United States District Court, D. Arizona
David G. Campbell United States District Judge
On June 16, 2015, Plaintiff Roy Pruitt, who is confined in the Arizona State Prison Complex-Lewis in Buckeye, Arizona, filed a pro se civil rights Complaint pursuant to 42 U.S.C. § 1983 (Doc. 1) and an Application to Proceed In Forma Pauperis. On June 23, 2015, he filed a Motion for Appointment of Counsel (Doc. 5). On June 30, 2015, Plaintiff filed a Motion for an Order to Show Cause and a Motion for an Order Compelling Discovery. In a July 6, 2015 Order, the Court denied the deficient Application to Proceed and gave Plaintiff 30 days to pay the filing and administrative fees or file a complete Application to Proceed In Forma Pauperis.
On July 21, 2015, Plaintiff filed a Motion for Extension of Time, seeking a sixty-day extension of time to comply with the Court’s Order. In an August 10, 2015 Order, the Court granted the Motion for Extension of Time and denied without prejudice the Motion for an Order to Show Cause and the Motion for an Order Compelling Discovery. The Court gave Plaintiff 60 days to either pay the filing and administrative fees or file a complete Application to Proceed.
On September 1, 2015, Plaintiff filed a Motion for Status of Application to Proceed In Forma Pauperis. In a September 18, 2015 Order, the Court granted the Motion for Status to the extent that the Court informed Plaintiff that the Court had not received an Application to Proceed or certified account statement from him.
On September 22, 2015, Plaintiff filed a second Application to Proceed In Forma Pauperis (Doc. 14) and a certified account statement. The Court will grant the Application to Proceed and will dismiss the Complaint and this action. In light of the Court’s dismissal of this action, the Court will deny as moot the Motion for Appointment of Counsel.
I. Second Application to Proceed In Forma Pauperis and Filing Fee
Plaintiff’s second Application to Proceed In Forma Pauperis will be granted. 28 U.S.C. § 1915(a). Plaintiff must pay the statutory filing fee of $350.00. 28 U.S.C. § 1915(b)(1). The Court will assess an initial partial filing fee of $2.30. The remainder of the fee will be collected monthly in payments of 20% of the previous month’s income credited to Plaintiff’s trust account each time the amount in the account exceeds $10.00. 28 U.S.C. § 1915(b)(2). The Court will enter a separate Order requiring the appropriate government agency to collect and forward the fees according to the statutory formula.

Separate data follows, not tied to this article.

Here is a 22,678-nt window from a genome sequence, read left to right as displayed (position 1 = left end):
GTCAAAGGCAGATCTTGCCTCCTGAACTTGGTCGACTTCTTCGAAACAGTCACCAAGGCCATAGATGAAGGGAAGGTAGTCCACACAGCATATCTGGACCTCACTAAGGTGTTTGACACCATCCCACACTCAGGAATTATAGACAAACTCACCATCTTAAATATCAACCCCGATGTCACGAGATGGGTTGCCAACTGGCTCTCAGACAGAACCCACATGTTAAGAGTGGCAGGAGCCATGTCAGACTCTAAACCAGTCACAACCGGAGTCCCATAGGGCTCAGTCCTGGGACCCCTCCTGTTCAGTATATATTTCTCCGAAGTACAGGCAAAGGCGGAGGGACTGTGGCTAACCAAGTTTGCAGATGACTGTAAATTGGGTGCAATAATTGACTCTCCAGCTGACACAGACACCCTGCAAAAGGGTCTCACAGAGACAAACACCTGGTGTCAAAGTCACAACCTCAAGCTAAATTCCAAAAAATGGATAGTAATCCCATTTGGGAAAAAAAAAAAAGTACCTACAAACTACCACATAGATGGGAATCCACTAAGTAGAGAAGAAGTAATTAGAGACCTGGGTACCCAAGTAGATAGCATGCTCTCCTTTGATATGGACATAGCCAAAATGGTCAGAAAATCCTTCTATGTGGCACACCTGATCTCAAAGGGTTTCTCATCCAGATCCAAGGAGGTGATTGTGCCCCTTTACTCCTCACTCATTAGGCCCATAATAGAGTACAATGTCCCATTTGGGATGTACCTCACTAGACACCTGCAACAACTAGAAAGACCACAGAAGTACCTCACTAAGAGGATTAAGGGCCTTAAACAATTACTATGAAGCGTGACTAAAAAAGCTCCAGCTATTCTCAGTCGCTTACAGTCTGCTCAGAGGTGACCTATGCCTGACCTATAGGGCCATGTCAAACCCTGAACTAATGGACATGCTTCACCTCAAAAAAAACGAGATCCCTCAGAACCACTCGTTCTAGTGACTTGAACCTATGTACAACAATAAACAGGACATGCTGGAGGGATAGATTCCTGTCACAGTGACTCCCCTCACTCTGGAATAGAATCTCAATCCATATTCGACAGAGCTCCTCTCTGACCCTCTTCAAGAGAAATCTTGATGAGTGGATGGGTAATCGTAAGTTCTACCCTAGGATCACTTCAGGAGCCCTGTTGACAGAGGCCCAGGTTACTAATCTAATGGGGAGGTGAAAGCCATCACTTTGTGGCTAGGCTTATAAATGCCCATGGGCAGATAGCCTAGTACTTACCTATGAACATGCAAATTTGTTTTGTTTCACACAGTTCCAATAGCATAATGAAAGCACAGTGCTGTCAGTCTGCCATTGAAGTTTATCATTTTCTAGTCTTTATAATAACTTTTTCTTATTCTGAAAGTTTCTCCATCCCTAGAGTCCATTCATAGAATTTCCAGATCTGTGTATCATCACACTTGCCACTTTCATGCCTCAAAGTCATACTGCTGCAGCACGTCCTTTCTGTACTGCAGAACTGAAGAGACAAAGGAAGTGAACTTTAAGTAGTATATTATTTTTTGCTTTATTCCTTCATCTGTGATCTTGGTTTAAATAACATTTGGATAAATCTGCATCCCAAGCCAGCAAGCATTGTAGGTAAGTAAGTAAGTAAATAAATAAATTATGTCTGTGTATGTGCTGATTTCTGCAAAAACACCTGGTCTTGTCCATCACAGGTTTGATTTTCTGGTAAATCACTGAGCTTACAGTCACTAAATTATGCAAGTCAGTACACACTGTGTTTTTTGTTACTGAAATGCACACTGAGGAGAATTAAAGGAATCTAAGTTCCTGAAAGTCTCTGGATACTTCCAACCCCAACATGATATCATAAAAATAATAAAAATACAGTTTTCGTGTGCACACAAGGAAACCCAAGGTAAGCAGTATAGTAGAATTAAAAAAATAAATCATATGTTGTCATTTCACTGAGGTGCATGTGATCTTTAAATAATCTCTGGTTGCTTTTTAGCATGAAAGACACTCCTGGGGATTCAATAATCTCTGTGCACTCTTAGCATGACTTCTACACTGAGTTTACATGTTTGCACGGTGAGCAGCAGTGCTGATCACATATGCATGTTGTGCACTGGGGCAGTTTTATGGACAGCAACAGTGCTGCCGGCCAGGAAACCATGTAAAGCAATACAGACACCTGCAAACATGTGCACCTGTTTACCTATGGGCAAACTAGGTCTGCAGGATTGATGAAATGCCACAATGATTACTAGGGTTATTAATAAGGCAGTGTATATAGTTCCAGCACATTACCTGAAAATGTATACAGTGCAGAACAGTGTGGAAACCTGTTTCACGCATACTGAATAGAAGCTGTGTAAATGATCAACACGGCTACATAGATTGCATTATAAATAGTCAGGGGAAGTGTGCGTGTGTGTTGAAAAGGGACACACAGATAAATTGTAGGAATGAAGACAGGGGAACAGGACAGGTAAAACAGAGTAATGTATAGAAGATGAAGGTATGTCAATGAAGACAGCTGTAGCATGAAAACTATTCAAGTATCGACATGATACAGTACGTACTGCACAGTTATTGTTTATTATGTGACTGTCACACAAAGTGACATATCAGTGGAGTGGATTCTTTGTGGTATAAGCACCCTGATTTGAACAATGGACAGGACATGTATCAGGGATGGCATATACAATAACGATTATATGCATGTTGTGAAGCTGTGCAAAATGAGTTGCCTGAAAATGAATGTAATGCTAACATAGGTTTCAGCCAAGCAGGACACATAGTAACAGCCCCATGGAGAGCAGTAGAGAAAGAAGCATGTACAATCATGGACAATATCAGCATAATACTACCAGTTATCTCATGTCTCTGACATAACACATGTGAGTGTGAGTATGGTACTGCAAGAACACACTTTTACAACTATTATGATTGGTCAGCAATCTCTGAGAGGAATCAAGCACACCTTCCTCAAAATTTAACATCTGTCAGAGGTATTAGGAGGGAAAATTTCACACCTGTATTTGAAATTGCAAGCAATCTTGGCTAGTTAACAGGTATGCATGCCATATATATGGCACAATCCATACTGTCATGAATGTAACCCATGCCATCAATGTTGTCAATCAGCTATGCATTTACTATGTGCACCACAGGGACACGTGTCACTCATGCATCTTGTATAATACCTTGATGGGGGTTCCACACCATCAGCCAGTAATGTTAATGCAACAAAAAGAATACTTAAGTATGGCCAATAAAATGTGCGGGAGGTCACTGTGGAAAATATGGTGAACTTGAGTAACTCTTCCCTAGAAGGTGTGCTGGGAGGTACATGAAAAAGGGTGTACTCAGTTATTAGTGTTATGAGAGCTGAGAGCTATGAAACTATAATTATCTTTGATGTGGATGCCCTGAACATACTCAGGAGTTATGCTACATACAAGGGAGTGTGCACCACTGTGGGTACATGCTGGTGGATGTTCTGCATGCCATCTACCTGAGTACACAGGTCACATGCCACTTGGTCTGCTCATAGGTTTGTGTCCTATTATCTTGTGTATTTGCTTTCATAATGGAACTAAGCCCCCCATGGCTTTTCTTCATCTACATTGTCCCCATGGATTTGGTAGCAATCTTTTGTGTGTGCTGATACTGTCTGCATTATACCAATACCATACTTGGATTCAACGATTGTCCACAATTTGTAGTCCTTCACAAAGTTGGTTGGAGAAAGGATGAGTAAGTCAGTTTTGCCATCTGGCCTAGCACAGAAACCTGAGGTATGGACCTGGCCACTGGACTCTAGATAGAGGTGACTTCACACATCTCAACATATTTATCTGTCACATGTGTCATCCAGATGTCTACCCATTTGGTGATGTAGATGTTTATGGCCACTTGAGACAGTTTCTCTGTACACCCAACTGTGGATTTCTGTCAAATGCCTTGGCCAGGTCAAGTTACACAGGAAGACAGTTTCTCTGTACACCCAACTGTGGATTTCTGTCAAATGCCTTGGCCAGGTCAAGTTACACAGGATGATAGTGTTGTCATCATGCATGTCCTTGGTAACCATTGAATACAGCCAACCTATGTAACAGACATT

II. Statutory Screening of Prisoner Complaints
The Court is required to screen complaints brought by prisoners seeking relief against a governmental entity or an officer or an employee of a governmental entity. 28 U.S.C. § 1915A(a). The Court must dismiss a complaint or portion thereof if a plaintiff has raised claims that are legally frivolous or malicious, that fail to state a claim upon which relief may be granted, or that seek monetary relief from a defendant who is immune from such relief. 28 U.S.C. § 1915A(b)(1)-(2).
A pleading must contain a “short and plain statement of the claim showing that the pleader is entitled to relief.” Fed.R.Civ.P. 8(a)(2) (emphasis added). While Rule 8 does not demand detailed factual allegations, “it demands more than an unadorned, the-defendant-unlawfully-harmed-me accusation.” Ashcroft v. Iqbal, 556 U.S. 662, 678 (2009). “Threadbare recitals of the elements of a cause of action, supported by mere conclusory statements, do not suffice.” Id.
“[A] complaint must contain sufficient factual matter, accepted as true, to ‘state a claim to relief that is plausible on its face.’” Id. (quoting Bell Atlantic Corp. v. Twombly, 550 U.S. 544, 570 (2007)). A claim is plausible “when the plaintiff pleads factual content that allows the court to draw the reasonable inference that the defendant is liable for the misconduct alleged.” Id. “Determining whether a complaint states a plausible claim for relief [is] . . . a context-specific task that requires the reviewing court to draw on its judicial experience and common sense.” Id. at 679. Thus, although a plaintiff’s specific factual allegations may be consistent with a constitutional claim, a court must assess whether there are other “more likely explanations” for a defendant’s conduct. Id. at 681.
But as the United States Court of Appeals for the Ninth Circuit has instructed, courts must “continue to construe pro se filings liberally.” Hebbe v. Pliler, 627 F.3d 338, 342 (9th Cir. 2010). A “complaint [filed by a pro se prisoner] ‘must be held to less stringent standards than formal pleadings drafted by lawyers.’” Id. (quoting Erickson v. Pardus, 551 U.S. 89, 94 (2007) (per curiam)).
If the Court determines that a pleading could be cured by the allegation of other facts, a pro se litigant is entitled to an opportunity to amend a complaint before dismissal of the action. See Lopez v. Smith, 203 F.3d 1122, 1127-29 (9th Cir. 2000) (en banc). Plaintiff’s Complaint will be dismissed for ...